Prioritizing which US bills to pay would be 'chaos': Lew
The Obama administration said on Thursday that a looming US default would hit everyone from Social Security pensioners to bondholders and urged Congress to raise a cap on government borrowing to avoid a crisis.
Washington: The Obama administration said on Thursday that a looming US default would hit everyone from Social Security pensioners to bondholders and urged Congress to raise a cap on government borrowing to avoid a crisis.
Appearing before lawmakers, US Treasury Secretary Jack Lew tried to shoot down the notion that America could prioritize between its many payment obligations.
He warned lawmakers that later this month the government might miss payments on pensions and health care for the elderly, as well as salaries for the nation's soldiers.
While missing non-debt payments could over time push the economy into recession, a missed debt payment could potentially trigger an even more profound financial crisis.
"I don't believe there is a way to pick and choose on a broad basis. This system was not designed to be turned off selectively," he told a Senate hearing.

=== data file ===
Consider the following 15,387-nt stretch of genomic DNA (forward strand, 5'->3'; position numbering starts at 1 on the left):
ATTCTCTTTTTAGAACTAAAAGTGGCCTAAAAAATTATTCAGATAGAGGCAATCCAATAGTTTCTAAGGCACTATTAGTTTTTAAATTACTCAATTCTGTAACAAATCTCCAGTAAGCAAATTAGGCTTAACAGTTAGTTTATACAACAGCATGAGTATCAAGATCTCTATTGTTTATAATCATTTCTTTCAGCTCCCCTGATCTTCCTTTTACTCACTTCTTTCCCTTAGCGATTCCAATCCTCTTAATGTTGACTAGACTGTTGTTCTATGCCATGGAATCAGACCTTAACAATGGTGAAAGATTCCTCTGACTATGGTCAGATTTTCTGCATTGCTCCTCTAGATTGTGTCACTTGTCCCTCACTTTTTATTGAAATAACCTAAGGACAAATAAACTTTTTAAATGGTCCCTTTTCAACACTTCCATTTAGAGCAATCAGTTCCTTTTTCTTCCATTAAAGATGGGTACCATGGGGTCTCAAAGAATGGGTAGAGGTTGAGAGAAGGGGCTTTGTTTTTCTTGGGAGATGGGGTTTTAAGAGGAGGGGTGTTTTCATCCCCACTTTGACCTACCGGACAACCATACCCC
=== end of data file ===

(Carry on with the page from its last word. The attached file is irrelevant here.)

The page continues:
Lew said there was no way the nation's payment system would operate smoothly if President Obama chose to try to prioritize which obligations get paid. "It would be chaos," he said.
Washington takes in about 70 cents in taxes for every dollar it spends, so it must borrow to pay its bills. Unless Congress raises the nation's USD 16.7 trillion debt ceiling soon, Lew said the government would run out of borrowing authority by October 17.
That means it would begin defaulting on its obligations soon after, something Lew said would cause a "crisis."
Lew also said the legal issues regarding prioritization of interest and principal on debt are complicated.
He said gridlock in Washington was already hurting the US economy. The country's political dysfunction has already led the government to partially shut down, which is sucking money out of the economy by delaying payments to many federal workers.
"We now face a manufactured political crisis that is beginning to deliver an unnecessary blow to our economy," Lew said, adding that uncertainty over the possibility of default was already weighing on financial markets.